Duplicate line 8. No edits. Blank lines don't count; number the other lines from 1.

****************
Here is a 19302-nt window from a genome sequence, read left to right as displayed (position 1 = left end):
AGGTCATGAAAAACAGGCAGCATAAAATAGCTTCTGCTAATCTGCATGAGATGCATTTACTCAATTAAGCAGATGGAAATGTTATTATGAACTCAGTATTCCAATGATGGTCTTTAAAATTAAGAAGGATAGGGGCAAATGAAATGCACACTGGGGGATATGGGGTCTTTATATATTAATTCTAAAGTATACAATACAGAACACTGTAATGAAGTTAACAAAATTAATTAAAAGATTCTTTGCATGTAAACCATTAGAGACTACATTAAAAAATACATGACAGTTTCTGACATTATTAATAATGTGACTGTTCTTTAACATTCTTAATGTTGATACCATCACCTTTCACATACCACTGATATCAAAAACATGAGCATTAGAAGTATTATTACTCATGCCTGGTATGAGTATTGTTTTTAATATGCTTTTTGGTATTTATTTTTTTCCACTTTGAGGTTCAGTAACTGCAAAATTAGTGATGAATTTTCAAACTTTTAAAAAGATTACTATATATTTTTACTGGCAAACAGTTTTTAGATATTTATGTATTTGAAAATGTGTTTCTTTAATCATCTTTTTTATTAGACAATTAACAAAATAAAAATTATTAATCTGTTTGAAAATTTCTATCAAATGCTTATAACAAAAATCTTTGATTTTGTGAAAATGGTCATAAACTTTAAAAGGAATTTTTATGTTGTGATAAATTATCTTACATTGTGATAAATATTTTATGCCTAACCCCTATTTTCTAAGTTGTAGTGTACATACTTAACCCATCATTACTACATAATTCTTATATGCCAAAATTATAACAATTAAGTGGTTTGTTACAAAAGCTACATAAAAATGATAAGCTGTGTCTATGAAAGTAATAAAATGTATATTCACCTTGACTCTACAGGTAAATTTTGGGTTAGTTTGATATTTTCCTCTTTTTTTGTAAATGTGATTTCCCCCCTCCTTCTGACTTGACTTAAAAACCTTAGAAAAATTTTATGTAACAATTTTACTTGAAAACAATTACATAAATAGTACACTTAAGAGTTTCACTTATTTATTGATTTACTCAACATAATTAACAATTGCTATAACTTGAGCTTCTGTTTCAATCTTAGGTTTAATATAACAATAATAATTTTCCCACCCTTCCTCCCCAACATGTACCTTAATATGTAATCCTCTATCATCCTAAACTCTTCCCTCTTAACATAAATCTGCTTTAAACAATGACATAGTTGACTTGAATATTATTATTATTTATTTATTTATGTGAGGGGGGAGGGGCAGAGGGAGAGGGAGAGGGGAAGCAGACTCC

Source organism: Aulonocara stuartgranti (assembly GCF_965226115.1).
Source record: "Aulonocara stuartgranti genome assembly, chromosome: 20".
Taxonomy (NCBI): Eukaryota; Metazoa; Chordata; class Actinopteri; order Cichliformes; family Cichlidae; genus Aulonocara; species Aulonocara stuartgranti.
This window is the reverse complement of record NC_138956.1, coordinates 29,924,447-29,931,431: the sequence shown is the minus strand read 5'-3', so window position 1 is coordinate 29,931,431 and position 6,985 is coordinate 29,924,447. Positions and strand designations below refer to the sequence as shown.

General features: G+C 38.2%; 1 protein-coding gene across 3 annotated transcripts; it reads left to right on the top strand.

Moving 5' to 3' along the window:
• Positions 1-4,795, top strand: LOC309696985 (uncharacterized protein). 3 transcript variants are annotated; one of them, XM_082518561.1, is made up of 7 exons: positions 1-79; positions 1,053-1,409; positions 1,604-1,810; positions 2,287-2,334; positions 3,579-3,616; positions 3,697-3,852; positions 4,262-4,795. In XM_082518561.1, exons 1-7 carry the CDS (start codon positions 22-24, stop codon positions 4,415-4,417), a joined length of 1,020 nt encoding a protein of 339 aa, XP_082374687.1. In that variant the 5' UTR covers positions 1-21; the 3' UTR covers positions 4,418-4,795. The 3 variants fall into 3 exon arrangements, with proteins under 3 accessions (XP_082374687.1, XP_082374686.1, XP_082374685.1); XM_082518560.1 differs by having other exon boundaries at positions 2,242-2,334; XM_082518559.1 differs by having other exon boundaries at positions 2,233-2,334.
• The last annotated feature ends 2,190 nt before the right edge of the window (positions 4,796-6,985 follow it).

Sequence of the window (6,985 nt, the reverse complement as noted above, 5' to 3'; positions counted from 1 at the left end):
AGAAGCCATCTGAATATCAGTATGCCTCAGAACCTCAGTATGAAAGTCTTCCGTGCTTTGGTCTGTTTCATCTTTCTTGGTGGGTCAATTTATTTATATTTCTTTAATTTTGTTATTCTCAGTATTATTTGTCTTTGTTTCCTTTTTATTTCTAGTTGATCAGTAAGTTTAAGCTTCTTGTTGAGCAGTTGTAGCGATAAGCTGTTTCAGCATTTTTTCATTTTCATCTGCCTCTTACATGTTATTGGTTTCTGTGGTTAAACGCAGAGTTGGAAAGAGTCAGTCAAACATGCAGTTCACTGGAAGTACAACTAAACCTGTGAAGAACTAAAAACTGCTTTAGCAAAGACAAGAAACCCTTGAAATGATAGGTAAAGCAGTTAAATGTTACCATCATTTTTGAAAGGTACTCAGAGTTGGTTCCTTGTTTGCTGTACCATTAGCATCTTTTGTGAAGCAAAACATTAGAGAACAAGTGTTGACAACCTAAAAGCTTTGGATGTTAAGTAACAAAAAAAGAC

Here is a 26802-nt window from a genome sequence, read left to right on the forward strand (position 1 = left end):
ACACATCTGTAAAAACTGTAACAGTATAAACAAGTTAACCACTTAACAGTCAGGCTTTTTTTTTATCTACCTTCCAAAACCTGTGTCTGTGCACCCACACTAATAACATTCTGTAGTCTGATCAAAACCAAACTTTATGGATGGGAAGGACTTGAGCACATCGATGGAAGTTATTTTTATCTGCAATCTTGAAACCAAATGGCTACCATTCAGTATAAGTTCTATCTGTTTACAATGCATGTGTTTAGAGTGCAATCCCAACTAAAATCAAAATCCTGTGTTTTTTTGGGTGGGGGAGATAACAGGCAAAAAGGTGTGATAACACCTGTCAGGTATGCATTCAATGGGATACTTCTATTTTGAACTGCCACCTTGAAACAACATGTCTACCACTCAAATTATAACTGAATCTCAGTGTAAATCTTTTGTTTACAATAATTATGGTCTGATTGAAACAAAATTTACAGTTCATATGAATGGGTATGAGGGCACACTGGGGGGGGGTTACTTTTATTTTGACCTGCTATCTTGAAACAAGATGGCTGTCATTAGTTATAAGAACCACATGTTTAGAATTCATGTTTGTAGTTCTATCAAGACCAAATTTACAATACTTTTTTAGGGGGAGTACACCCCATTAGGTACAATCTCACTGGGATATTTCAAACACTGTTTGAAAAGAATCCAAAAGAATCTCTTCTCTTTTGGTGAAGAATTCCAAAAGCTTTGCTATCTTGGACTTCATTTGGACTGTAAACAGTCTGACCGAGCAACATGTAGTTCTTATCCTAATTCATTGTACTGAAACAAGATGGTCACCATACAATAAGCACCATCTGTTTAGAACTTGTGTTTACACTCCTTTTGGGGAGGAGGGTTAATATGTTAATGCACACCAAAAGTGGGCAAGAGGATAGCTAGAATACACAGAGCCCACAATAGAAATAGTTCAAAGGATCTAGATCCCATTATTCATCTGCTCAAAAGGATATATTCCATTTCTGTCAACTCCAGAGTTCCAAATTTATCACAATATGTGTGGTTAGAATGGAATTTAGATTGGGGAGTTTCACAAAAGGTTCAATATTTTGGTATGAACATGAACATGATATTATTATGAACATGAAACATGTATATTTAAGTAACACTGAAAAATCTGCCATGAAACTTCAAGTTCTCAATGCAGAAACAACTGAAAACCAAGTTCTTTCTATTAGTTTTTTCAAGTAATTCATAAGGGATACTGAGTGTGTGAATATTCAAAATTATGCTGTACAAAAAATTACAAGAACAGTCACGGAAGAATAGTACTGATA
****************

Moving 5' to 3' along the window: